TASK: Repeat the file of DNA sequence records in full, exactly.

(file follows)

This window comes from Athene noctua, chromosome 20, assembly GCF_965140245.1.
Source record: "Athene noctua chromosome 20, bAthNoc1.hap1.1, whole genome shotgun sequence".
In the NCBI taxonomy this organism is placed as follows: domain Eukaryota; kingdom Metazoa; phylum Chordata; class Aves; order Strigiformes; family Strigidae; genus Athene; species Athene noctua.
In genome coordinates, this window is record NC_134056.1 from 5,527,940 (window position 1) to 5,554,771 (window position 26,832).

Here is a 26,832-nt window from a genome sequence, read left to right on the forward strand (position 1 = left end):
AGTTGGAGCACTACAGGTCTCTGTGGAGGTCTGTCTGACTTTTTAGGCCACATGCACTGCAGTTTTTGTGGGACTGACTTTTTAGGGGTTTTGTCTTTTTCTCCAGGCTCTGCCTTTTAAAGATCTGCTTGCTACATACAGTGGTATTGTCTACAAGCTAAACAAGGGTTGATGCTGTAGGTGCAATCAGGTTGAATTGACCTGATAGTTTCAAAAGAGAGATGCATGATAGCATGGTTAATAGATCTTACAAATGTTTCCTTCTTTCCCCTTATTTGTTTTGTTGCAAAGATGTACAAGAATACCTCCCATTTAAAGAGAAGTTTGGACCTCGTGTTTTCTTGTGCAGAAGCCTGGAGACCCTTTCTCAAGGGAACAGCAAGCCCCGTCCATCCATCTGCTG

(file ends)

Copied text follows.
This window comes from Athene noctua, chromosome 20, assembly GCF_965140245.1.
Source record: "Athene noctua chromosome 20, bAthNoc1.hap1.1, whole genome shotgun sequence".
In the NCBI taxonomy this organism is placed as follows: domain Eukaryota; kingdom Metazoa; phylum Chordata; class Aves; order Strigiformes; family Strigidae; genus Athene; species Athene noctua.
In genome coordinates, this window is record NC_134056.1 from 5,527,940 (window position 1) to 5,554,771 (window position 26,832).

Here is a 26,832-nt window from a genome sequence, read left to right on the forward strand (position 1 = left end):
AGTTGGAGCACTACAGGTCTCTGTGGAGGTCTGTCTGACTTTTTAGGCCACATGCACTGCAGTTTTTGTGGGACTGACTTTTTAGGGGTTTTGTCTTTTTCTCCAGGCTCTGCCTTTTAAAGATCTGCTTGCTACATACAGTGGTATTGTCTACAAGCTAAACAAGGGTTGATGCTGTAGGTGCAATCAGGTTGAATTGACCTGATAGTTTCAAAAGAGAGATGCATGATAGCATGGTTAATAGATCTTACAAATGTTTCCTTCTTTCCCCTTATTTGTTTTGTTGCAAAGATGTACAAGAATACCTCCCATTTAAAGAGAAGTTTGGACCTCGTGTTTTCTTGTGCAGAAGCCTGGAGACCCTTTCTCAAGGGAACAGCAAGCCCCGTCCATCCATCTGCTG